Just finished planting 160 onion sets, all are yellow storage onions.
As with everything else, I planted these too close together. As with everything else, I will start “thinning” and eating them as young onions with greens. My goal is to store about 50 onions for winter use.
I also planted about 40 Tohono O’Odham I’itoi bunching onions. These were brought to Arizona by the Spaniards but escaped and naturalized. When found, they were thought to be a native Allium, but DNA testing indicates a European naturalized onion.
Any onion that naturalized in the Southern Arizona mountains might happily naturalize here as well. They look seriously dehydrated, so I am not sure how many will sprout. It is drizzly today, and I expect more rain tonight and tomorrow. I hope they will get well watered in.
I ran out of steam before planting red shallots… tomorrow is another day.
I planted them in raised bed six, which is stone and will not keep brer rabbit out. Thank goodness brer rabbit is not fond of onions.
When I find an evergreen shrub or two for this bed, I will just pull a couple onions for dinner and plant the shrub(s).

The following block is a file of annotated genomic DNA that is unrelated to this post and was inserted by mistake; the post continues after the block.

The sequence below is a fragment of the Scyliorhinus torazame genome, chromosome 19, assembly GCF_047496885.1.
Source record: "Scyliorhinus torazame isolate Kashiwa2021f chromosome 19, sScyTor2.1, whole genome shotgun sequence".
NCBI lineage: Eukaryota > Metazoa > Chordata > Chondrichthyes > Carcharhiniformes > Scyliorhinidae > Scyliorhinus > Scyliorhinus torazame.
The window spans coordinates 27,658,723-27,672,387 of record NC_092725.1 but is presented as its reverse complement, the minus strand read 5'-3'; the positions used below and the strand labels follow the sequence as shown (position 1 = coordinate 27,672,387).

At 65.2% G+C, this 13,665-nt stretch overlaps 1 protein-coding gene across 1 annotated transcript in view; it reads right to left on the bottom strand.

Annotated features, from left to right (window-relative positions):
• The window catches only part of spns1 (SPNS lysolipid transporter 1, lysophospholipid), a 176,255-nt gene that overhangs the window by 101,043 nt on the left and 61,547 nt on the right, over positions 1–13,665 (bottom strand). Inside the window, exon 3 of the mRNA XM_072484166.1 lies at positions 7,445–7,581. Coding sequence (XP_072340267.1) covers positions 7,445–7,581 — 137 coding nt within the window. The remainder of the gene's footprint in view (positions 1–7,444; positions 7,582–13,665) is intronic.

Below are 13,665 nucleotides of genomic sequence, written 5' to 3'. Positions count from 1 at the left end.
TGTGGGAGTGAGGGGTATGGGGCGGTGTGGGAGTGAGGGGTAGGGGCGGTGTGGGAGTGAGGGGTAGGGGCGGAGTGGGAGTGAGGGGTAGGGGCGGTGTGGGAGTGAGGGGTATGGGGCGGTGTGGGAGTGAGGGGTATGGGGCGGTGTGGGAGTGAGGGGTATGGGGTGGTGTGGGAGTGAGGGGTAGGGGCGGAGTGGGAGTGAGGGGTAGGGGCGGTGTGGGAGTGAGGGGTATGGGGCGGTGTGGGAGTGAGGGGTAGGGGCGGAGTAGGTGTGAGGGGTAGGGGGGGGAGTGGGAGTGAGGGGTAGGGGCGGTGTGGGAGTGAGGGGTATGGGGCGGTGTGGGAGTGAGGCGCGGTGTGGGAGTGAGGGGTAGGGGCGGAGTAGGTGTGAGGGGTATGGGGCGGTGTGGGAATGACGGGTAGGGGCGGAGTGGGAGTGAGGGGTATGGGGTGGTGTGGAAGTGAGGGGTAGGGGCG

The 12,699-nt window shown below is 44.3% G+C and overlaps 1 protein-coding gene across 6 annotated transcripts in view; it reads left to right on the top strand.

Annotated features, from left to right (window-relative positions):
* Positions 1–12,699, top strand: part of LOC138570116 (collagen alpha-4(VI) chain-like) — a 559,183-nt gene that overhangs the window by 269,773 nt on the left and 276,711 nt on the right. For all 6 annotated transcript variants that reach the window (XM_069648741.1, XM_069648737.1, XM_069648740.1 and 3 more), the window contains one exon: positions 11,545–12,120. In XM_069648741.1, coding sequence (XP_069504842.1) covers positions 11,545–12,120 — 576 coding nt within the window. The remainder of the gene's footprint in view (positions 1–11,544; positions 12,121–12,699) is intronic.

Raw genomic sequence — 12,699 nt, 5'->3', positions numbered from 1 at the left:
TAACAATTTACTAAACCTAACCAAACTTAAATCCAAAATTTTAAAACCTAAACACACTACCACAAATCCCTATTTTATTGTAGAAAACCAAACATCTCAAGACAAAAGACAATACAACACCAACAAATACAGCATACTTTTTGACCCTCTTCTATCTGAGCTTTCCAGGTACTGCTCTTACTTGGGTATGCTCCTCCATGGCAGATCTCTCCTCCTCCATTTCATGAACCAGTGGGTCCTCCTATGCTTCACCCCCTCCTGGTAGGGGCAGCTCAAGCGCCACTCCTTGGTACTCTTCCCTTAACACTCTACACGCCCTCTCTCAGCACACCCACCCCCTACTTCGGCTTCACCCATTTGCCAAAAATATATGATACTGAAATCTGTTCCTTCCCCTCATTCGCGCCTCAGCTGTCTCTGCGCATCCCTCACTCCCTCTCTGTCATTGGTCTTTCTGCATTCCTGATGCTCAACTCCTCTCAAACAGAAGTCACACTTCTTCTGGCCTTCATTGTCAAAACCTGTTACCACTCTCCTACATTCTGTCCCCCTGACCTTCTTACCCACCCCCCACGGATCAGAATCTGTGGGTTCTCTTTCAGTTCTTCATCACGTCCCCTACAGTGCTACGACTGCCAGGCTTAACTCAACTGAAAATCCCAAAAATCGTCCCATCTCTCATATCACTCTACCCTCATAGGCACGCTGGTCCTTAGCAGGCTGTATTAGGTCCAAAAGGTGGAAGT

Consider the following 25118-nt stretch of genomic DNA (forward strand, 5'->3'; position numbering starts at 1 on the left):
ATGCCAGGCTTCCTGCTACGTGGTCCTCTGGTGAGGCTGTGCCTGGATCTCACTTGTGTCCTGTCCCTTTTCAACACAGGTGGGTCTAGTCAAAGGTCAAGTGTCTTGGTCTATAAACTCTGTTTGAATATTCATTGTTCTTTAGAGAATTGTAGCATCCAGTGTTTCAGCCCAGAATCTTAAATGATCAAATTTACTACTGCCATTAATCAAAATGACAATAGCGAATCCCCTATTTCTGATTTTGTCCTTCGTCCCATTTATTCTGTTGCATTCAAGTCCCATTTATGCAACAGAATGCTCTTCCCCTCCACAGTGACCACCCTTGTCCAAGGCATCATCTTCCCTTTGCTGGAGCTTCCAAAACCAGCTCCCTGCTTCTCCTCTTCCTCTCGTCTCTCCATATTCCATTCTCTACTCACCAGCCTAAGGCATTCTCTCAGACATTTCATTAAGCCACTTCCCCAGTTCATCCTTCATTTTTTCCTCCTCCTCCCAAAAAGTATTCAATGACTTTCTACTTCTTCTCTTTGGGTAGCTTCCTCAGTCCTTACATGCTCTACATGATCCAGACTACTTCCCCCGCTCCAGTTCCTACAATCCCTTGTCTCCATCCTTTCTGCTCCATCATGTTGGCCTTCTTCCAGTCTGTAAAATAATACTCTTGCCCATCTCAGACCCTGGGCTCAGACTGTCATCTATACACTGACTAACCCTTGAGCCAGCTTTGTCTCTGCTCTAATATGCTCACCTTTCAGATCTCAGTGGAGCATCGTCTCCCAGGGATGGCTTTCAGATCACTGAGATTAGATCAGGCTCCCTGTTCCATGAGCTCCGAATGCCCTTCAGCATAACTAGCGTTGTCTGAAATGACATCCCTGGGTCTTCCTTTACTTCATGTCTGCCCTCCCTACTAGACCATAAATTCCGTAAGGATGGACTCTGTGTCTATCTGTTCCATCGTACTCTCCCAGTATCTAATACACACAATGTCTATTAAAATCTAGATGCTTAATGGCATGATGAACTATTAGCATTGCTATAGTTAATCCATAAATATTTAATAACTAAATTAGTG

Onions are very nutritious and medicinal as well. Savory dishes usually have onion and I would have a hard time making winter soups without onion. I have both onion and garlic chives under lights in my back bedroom, but they aren’t an absolute replacement for plain old bulb onions.
Onions are the original sulfa drug and there are entire books about the health benefits of the onion family. Eating onion as a regular part of your diet is about all that iis necessary to give a nutrition boost.
I recommend onions as an easy crop for new gardeners, especially bunching onions because they are a buy once have forever crop. I find bunching onions easy to dry and store. For cooks, I recommend shallots in colors. Also easy and nice multipliers.
To get a wide variety of onions, start from fresh seed as a biennial. In any case, plant onions indoors or out.
My goal is self-sufficiency in my food supply. I like bunching onions for their be fruitful and multiply habits. I like chives for the same. Bulb onions are a bit harder but can be saved from seed as well.